NEED IDEAS-cheap way to update countertops

Hi all, Our house is old and dated looking. I am looking for ways to brighten up the inside. I can paint and paper but don't really want to try major reno jobs.
My kitchen couinters are in good shape but just dull and blah looking. any ideas? Can I paint them? What sort of paint would be best? Any other finishes I could put ontop of the arborite thats there? There is a back spalsh all the way around as well and I would do it to match or contrast....any thoughts? I need something really as durable as possible as we are a busy little household.
Thanks friends.

Murfreesboro, TN(Zone 7a)

Mummy, if you're up to the challenge, you could try putting tile on top of your countertops for a totally new look. It's not hard and it can be done in stages. But it is messy, and you have to buy/rent a tile cutter for all the cutouts and corners. You can pick up a 12" for less than $20, which will cut the typical 4" or 6" countertop tile. And you might need help re-seating your sink (aluminum sinks are lightweight enough for one person to do; enamel sinks really need two people to handle them.)

Other than that, I don't know - I can't think of anything else that would adhere well enough (I don't think you can paint them, but I coudl be wrong!) Let us know what you decide!!!

are tiles pretty tough after? i also wondered about cleaning them? does the grout get all icky? i like the idea of doing tiles for the bck splash but not so sure i like the idea of keeping the tiles germ free etc....does anyone have tiled counters who can offer sage advise here? vols do you have them yourself?

Murfreesboro, TN(Zone 7a)

Mummy, I have them in our bathroom now (white with white grout). And I had 12" granite tile countertops in our last kitchen (yes, they were very very nice and I miss them terribly ;)

Yes, tile is very durable. They can crack, but it's rare if they're installed securely to begin with. A couple pointers:

1. Use a non-sanded grout with a latex additive. It's easier to clean in high-traffic areas like baths and kitchens.

2. Go with a natural-color, stone type tile and matching grout - gray or beige/taupe would be good neutral choices. Make sure the tile has a glazed surface - don't use unglazed tile on countertops. After they're installed and the grout cures, you can (and should) use a grout sealant (very inexpensive for a couple tubes) which puts down a thin, latex kind of seal over the grout, and makes it very easy to keep them clean (and feel like they're REALLY clean.) This step is especially important if you go with a lighter colored grout.

I am curious to know if anyone has ideas for actually painting a countertop. I can't imagine what you could use, but someone here may have a good idea for you that would be less involved than tiling your countertops.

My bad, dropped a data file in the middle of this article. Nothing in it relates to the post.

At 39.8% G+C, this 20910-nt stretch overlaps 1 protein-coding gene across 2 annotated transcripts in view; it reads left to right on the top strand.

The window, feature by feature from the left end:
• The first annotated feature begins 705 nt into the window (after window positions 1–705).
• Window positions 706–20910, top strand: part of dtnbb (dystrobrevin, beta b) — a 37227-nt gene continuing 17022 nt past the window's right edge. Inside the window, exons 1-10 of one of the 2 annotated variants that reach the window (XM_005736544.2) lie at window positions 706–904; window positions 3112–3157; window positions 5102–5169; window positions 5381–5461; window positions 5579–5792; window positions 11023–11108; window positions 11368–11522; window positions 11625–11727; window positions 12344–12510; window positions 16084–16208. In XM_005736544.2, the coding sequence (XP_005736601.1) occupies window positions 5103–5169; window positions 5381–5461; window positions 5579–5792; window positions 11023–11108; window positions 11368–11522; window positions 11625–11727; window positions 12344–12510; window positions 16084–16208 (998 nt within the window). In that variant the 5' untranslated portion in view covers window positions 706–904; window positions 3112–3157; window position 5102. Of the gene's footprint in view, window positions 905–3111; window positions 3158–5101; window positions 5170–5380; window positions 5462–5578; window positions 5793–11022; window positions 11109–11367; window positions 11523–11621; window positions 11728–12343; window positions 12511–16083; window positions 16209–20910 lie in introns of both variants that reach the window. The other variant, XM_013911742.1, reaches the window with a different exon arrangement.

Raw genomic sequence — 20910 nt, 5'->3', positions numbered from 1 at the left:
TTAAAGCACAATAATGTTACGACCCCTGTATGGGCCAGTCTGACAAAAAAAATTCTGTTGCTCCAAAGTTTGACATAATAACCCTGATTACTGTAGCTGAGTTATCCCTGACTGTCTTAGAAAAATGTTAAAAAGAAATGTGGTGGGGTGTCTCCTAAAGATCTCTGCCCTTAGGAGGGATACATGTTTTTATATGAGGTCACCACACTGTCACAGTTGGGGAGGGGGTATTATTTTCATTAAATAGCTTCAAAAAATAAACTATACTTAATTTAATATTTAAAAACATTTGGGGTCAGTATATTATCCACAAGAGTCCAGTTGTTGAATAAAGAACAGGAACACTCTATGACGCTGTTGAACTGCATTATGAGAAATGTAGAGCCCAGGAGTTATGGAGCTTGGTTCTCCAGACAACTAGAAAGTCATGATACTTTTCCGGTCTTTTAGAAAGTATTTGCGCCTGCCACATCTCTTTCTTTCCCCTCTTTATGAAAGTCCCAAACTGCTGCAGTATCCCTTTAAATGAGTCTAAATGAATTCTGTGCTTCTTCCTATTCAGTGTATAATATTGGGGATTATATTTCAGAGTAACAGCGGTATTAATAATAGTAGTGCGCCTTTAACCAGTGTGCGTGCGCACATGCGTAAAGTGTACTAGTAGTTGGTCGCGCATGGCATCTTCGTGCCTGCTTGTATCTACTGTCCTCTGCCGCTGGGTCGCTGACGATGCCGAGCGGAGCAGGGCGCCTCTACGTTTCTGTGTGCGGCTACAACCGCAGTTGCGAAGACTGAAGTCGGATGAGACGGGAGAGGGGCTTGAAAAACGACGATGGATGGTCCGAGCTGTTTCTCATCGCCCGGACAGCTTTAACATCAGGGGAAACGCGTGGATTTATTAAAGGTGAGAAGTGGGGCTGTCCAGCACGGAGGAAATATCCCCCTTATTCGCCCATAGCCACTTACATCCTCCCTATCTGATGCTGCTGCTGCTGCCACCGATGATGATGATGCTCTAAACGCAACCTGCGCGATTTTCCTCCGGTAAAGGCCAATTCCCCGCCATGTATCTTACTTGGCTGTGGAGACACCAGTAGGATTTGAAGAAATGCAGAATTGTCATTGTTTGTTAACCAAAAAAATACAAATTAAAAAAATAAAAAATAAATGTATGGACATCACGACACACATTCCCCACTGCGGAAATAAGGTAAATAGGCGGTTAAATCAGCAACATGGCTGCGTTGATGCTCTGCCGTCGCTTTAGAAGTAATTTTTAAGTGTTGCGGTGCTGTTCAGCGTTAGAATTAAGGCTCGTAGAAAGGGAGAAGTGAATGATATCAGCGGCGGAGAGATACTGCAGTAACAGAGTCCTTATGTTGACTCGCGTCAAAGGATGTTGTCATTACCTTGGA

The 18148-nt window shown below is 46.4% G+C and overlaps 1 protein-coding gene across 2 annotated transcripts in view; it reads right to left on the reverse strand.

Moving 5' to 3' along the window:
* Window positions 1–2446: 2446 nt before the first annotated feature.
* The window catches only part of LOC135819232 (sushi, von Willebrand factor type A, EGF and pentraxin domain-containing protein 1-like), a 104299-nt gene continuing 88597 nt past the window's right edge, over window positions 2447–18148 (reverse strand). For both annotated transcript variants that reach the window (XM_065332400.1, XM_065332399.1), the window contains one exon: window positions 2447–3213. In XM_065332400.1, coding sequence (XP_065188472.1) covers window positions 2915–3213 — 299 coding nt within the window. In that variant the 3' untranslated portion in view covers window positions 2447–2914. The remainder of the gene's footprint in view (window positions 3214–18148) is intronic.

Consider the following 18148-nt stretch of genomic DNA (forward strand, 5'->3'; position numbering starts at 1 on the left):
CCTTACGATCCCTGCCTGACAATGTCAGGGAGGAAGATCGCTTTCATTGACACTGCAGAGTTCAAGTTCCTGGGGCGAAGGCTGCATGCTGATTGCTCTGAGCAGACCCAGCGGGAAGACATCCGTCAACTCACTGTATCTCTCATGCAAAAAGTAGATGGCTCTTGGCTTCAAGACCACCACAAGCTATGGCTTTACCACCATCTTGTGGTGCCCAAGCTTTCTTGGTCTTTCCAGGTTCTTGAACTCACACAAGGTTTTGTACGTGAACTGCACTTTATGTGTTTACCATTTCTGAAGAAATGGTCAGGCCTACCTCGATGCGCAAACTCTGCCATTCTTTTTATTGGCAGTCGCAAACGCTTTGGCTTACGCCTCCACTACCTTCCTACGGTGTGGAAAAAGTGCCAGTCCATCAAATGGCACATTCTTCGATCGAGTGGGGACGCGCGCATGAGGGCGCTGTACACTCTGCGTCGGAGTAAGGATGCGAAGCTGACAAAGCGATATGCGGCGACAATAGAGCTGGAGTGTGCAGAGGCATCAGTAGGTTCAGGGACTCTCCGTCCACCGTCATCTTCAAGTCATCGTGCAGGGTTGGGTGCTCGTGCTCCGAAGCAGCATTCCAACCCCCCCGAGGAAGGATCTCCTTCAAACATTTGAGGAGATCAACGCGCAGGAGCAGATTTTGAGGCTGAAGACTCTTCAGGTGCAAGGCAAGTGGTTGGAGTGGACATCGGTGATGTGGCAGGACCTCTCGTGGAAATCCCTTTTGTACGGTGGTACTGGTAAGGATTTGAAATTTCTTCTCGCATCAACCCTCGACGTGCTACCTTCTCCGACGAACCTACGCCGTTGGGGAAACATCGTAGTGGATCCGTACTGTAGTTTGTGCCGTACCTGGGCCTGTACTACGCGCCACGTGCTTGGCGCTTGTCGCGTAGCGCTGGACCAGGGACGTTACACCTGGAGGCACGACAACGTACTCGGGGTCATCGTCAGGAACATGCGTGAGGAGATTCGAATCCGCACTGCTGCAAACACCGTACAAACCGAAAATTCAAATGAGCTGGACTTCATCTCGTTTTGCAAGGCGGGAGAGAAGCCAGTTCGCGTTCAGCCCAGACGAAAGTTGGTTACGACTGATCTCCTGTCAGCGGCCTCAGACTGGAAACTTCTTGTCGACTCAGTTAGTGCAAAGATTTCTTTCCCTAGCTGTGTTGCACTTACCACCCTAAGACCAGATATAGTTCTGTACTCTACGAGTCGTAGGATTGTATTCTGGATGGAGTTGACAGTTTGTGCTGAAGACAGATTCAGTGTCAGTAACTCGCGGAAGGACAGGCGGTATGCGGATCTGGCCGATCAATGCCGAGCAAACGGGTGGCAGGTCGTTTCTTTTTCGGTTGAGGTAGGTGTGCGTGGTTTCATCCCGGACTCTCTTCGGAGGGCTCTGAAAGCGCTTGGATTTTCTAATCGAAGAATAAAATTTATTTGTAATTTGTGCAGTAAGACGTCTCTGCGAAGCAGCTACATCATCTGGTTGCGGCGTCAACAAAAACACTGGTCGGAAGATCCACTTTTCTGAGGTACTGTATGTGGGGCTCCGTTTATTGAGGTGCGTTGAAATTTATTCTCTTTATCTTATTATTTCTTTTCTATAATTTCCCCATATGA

Newnan, GA(Zone 8a)

Mummy, I took the cheap way out. I painted mine. I used the same paint I'd used on the wall, and with a faux marble finish and 6 coats of poly, they look wonderful. I have cheap counters to begin with, and it was a flat piece of laminate on top and one on the front side. Having had 4 kids, some of that front piece had been knicked pretty bad. I took joint compound and filled those places in first, sanded and went to work. Didn't cost me anything cause I'd already bought the paint for the walls and the poly was leftover.

Newnan, GA(Zone 8a)

oh, and this is in my bathroom, and I've washed it good to see what was going to happen. I just painted around the sink, but made sure I sealed it well up next to the sink with the poly. Looks wonderful, my grown kids were really impressed!

tig goody this is the kind of easy and cheap plan i wanted...i think i shall try this and maybe dothe backsplash in tiles later...thanks both of you.

Newnan, GA(Zone 8a)

Use Kilz on the counter first. I used oilbased. I think that might be a very important key. If you have plenty of paint and elbow grease, you can try it without it, but then it's a lot of poly to take off if it messes up later. I truly love mine, I am doing the kitchen counters as soon as I decide on the new color.

Newark, OH(Zone 5a)

Here's what I did and everyone asked if I got new counter tops installed. I bought a green marble contact paper. It's the easiest thing to do. You cut it in sections to fit and just stick it on. Get an exacto knife to cut along the edges of the sink and edge of counter to get it really close. Buy a bit extra, that way, if you in the long run you find that a section may become worn, you just take that section off and apply a new one. I have always done this for all of my counters and people can't believe it's contact paper. I did the bathroom counters in a white/black marble. Looks great, is cheap, and there's no mess :)

what happens when you sit a hot pan on top of the contact paper? Does it not stick to the bottom of the hot pan?

Newark, OH(Zone 5a)

you know, I haven't had a problem with that yet. I have set a hot pan on it before but I do try to put a pad under the pan most of the time :o)

Post a Reply to this Thread

Please or sign up to post.